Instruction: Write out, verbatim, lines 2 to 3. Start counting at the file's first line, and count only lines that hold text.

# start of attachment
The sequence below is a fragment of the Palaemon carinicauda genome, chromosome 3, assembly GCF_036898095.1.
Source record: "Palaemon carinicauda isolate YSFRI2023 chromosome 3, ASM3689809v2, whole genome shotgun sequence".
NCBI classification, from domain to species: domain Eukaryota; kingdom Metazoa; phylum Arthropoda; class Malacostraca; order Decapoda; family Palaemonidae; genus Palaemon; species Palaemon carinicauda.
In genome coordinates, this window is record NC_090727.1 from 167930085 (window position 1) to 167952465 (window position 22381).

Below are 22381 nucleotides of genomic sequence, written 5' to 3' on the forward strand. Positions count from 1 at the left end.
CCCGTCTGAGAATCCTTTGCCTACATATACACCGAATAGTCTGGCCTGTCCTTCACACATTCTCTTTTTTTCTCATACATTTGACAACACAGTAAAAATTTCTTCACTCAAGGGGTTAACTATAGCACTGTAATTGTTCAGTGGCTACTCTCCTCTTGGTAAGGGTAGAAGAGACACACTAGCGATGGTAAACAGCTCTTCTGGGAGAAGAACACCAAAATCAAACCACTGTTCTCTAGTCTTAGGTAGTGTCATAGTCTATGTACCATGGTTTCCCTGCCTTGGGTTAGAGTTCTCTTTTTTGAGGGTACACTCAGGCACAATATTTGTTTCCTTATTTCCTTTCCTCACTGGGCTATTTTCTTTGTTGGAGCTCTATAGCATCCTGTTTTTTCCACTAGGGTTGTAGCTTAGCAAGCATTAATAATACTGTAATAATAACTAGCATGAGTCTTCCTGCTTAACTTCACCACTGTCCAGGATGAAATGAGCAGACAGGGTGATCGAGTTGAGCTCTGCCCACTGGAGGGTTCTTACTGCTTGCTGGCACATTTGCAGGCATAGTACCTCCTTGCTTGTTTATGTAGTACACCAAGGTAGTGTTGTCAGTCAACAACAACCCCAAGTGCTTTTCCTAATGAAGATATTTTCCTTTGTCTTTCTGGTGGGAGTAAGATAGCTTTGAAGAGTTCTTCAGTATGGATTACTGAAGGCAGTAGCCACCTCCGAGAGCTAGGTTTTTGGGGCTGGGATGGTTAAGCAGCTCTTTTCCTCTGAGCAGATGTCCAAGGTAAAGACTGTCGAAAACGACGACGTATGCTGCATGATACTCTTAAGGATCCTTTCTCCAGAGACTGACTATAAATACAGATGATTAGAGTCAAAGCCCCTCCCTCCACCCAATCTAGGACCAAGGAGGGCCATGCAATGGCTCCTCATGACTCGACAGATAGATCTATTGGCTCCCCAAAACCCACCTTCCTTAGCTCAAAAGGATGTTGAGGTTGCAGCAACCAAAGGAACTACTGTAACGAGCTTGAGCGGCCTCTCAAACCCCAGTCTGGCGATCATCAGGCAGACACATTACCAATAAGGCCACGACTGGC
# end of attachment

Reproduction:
Source record: "Palaemon carinicauda isolate YSFRI2023 chromosome 3, ASM3689809v2, whole genome shotgun sequence".
NCBI classification, from domain to species: domain Eukaryota; kingdom Metazoa; phylum Arthropoda; class Malacostraca; order Decapoda; family Palaemonidae; genus Palaemon; species Palaemon carinicauda.